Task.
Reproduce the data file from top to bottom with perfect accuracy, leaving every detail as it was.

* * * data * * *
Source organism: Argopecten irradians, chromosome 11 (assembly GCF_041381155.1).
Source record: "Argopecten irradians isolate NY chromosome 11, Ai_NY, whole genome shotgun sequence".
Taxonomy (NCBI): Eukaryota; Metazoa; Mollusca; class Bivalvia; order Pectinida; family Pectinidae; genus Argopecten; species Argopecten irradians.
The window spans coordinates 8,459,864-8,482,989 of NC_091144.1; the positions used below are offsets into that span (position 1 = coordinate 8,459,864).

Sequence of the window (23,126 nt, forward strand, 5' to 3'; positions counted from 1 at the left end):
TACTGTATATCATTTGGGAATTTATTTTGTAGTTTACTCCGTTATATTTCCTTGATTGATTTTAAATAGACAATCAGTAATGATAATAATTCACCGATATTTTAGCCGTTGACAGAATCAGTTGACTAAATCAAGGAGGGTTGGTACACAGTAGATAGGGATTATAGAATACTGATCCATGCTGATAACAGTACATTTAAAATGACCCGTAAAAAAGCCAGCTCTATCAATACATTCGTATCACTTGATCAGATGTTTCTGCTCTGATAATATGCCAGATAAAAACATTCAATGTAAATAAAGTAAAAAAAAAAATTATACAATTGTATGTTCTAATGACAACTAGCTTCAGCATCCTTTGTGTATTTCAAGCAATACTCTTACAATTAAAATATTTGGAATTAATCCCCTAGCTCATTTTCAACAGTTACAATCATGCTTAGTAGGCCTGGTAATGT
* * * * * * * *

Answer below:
Source organism: Argopecten irradians, chromosome 11 (assembly GCF_041381155.1).
Source record: "Argopecten irradians isolate NY chromosome 11, Ai_NY, whole genome shotgun sequence".
Taxonomy (NCBI): Eukaryota; Metazoa; Mollusca; class Bivalvia; order Pectinida; family Pectinidae; genus Argopecten; species Argopecten irradians.
The window spans coordinates 8,459,864-8,482,989 of NC_091144.1; the positions used below are offsets into that span (position 1 = coordinate 8,459,864).

Sequence of the window (23,126 nt, forward strand, 5' to 3'; positions counted from 1 at the left end):
TACTGTATATCATTTGGGAATTTATTTTGTAGTTTACTCCGTTATATTTCCTTGATTGATTTTAAATAGACAATCAGTAATGATAATAATTCACCGATATTTTAGCCGTTGACAGAATCAGTTGACTAAATCAAGGAGGGTTGGTACACAGTAGATAGGGATTATAGAATACTGATCCATGCTGATAACAGTACATTTAAAATGACCCGTAAAAAAGCCAGCTCTATCAATACATTCGTATCACTTGATCAGATGTTTCTGCTCTGATAATATGCCAGATAAAAACATTCAATGTAAATAAAGTAAAAAAAAAAATTATACAATTGTATGTTCTAATGACAACTAGCTTCAGCATCCTTTGTGTATTTCAAGCAATACTCTTACAATTAAAATATTTGGAATTAATCCCCTAGCTCATTTTCAACAGTTACAATCATGCTTAGTAGGCCTGGTAATGT